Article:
GW Expat Forum Archive 2

German Way Expat Forum Highlights (2)

Forum Topic Threads
The German Way Expat Forum is a discussion group for expats concerned with daily life and the cultural and language aspects of the German-speaking world. Here in the archives we have selected various topic threads that have been discussed recently in the forum.

NOTE: Although we think these excerpts from forum discussions offer useful information, the opinions expressed are those of the persons who posted the original messages. Not all of the statements and information given are necessarily factual. Although in most cases the information is true and based on personal experience, no one should simply accept all of the statements without checking other sources for a second opinion and more current information. None of the statements below should be construed as legal advice.

The Archives
The posts found below were written mostly by English-speaking people living in a German-speaking country. We have organized them into topics of interest to expats in Germany, Austria, and Switzerland, or expats-to-be who will soon be there. Can’t find what you’re looking for? Ask in the Forum!

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German Way Forum Topic 3

TOPIC: Shipping to USA

Anyone have any tips on shipping things to the U.S.? I am looking for the cheapest possible method, and it can be as slow as necessary. trying to ship some boxes of clothes if possible. any advice would be appreciated! thanks!

Re: Shipping to USA

Try They offer air freight for boxes from Europe to USA and there is an online calculator so you can see the exact cost. I had some boxes shipped from Ireland through I don’t know if they offer services from Germany to US or not. They do a good job and I got all my boxes delivered by UPS to my door in the US without a hassle.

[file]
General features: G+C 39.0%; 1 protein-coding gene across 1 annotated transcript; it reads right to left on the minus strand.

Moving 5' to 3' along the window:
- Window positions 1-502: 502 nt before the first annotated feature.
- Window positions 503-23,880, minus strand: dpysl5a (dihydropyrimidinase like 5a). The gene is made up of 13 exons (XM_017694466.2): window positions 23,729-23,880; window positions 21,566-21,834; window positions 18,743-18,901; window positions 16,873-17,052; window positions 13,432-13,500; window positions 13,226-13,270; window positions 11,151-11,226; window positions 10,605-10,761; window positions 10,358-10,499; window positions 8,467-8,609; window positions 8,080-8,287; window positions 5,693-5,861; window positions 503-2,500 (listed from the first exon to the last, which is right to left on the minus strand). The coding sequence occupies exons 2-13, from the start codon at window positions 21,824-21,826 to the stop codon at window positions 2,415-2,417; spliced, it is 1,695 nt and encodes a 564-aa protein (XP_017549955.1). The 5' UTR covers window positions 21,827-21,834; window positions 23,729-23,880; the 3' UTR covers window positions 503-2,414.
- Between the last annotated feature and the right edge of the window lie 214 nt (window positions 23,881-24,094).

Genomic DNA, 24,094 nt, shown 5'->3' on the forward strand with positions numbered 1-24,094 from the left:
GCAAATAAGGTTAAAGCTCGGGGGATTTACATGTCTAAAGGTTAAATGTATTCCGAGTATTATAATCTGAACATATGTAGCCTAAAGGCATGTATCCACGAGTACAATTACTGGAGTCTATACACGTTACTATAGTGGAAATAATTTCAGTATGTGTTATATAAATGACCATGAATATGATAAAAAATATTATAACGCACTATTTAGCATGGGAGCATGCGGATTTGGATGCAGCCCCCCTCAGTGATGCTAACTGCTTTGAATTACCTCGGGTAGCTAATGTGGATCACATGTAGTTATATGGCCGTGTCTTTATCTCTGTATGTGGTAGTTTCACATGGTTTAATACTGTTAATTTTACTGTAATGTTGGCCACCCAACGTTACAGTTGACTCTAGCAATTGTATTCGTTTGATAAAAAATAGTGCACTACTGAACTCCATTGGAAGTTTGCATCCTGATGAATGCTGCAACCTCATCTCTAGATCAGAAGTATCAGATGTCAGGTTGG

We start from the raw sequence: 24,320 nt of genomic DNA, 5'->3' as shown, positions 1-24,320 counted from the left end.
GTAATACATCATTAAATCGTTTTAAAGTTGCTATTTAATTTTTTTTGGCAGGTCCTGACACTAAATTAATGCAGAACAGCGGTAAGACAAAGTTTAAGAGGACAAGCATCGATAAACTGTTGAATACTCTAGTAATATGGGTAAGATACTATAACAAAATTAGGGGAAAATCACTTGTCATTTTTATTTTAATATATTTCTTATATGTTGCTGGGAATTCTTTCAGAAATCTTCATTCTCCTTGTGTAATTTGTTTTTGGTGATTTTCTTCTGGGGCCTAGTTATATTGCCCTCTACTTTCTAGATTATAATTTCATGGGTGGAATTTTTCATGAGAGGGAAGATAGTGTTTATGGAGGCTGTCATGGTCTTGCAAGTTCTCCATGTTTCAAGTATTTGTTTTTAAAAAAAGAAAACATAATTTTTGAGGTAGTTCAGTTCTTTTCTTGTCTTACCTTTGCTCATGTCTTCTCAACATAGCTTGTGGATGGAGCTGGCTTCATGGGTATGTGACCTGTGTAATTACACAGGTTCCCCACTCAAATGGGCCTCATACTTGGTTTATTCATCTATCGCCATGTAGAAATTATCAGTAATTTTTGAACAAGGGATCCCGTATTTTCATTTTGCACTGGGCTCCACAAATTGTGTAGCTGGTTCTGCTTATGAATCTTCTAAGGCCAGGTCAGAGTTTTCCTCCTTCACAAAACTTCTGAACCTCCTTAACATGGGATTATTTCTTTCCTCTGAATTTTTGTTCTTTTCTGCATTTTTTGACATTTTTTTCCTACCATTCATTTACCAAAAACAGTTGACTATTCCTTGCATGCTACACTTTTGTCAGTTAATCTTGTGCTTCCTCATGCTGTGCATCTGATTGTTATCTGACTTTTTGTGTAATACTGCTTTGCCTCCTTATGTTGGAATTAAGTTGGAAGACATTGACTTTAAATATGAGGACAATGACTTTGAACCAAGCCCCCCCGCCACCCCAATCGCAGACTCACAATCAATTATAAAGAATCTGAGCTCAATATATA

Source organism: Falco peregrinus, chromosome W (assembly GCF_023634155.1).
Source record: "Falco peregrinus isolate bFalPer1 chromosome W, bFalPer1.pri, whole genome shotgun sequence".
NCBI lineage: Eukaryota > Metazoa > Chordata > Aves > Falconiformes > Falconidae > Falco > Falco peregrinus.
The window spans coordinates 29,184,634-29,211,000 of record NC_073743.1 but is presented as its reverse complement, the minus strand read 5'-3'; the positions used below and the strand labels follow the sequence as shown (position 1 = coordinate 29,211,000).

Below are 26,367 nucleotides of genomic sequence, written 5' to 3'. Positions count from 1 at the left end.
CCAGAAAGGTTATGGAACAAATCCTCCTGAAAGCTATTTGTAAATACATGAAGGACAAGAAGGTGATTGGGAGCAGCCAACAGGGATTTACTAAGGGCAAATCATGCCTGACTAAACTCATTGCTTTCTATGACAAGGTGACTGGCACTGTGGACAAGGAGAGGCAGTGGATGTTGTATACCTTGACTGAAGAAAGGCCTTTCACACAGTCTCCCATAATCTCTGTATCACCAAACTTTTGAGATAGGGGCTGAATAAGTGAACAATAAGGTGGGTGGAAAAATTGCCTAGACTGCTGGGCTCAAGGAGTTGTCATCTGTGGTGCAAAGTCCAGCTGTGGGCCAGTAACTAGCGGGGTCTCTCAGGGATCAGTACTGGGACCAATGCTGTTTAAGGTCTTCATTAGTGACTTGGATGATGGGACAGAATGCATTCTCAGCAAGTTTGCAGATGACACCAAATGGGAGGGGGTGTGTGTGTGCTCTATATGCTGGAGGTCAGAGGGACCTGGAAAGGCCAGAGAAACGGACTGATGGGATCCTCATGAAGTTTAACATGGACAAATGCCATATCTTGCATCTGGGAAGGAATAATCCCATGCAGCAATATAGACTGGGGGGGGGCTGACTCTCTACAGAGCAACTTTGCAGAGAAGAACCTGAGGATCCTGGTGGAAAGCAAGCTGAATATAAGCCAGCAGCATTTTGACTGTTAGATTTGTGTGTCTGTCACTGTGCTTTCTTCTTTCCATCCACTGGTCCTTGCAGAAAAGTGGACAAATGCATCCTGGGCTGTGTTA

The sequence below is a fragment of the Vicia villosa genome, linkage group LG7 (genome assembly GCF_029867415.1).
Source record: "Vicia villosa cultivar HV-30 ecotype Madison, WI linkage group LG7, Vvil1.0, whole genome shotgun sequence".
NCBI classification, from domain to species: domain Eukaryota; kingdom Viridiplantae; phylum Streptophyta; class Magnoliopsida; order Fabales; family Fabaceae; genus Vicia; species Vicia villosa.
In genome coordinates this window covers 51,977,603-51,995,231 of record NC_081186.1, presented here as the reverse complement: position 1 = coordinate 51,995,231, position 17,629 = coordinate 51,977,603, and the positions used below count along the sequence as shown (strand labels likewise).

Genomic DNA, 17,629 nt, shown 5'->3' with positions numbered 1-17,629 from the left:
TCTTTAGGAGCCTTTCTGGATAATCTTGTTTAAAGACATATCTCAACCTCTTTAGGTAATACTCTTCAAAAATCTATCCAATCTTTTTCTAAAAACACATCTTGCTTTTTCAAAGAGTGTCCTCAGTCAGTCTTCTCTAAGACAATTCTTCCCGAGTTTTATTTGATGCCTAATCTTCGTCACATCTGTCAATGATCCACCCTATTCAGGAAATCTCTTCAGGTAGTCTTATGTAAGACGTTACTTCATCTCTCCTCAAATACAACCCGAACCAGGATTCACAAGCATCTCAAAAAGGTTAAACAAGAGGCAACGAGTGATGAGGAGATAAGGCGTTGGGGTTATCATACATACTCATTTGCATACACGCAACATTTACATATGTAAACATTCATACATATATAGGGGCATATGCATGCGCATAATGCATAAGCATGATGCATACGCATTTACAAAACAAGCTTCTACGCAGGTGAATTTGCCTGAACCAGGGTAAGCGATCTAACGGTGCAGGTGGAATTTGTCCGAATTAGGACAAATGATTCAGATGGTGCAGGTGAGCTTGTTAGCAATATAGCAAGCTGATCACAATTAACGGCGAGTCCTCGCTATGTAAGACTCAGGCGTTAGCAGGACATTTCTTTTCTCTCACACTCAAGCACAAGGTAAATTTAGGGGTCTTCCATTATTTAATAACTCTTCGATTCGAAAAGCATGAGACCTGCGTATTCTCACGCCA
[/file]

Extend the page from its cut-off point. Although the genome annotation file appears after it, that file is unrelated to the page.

Re: Shipping to USA

I’m also looking into this. DHL (Deutsche Post) has its DHL Paket (max 20 kg, 120x60x60 cm) for 62 EUR to USA (32 EUR for up to 5 kg, 42 EUR for up to 10 kg). Smaller packages – up to 2 kg – cost 12.90 to the US. Price includes insur. and tracking. So far I haven’t found anything cheaper. If anyone else has, I’d like to know.

Re: Shipping to USA

<< Smaller packages – up to 2 kg – cost 12.90 to the US. Price includes insur. and tracking. >>

The small packages up to 2 kg (“Päckchen”) don’t include insurance and tracking.

For the others, insurance is based on weight (a certain base amount + so much per kg); if you send them via Air Mail they’re insured up to €500.

Re: Shipping to USA

Here is a great shipping calculator and can handle international inquiries:

Just put in the weight and measurements of your package and the destination and it will calculate for you the rates for each carrier.

German Way Forum Topic 4

TOPIC: Anti-Americanism in Germany

Hi, I am a half Austrian that has lived my entire life in the USA where I was born. Because of citizenship laws am eligible to apply for Austrian citizenship. I love Berlin and really have been considering moving there.

One thing I noticed however was a bit of anti-American sentiment in my summer in Berlin and especially outside in the rest of Germany. Frankly I 100% understand and myself am more unhappy with the USA than most anyone I know. Nevertheless I felt a fair bit of critical negativity when people found out I was American.

Is this common or am I overly sensitive?

Re: Anti-Americanism in Germany

I am sorry to hear you went through this! And it is OK to not be OK with it, and it’s also OK to TELL the person that you are offended!

A lot of Americans seem to experience this; I myself never have, apart from one acquaintance who seems to think that insulting the USA every time he sees me is a nice way to make conversation – but he is a macho idiot, largely disregarded by the people we know in common as aggressive and full of hot air.

Most people I encounter know that I moved here out of choice (economic and political) and respect that I am not responsible for slavery, manifest destiny, the Vietnam war, or any other “crimes” the US has committed around the world.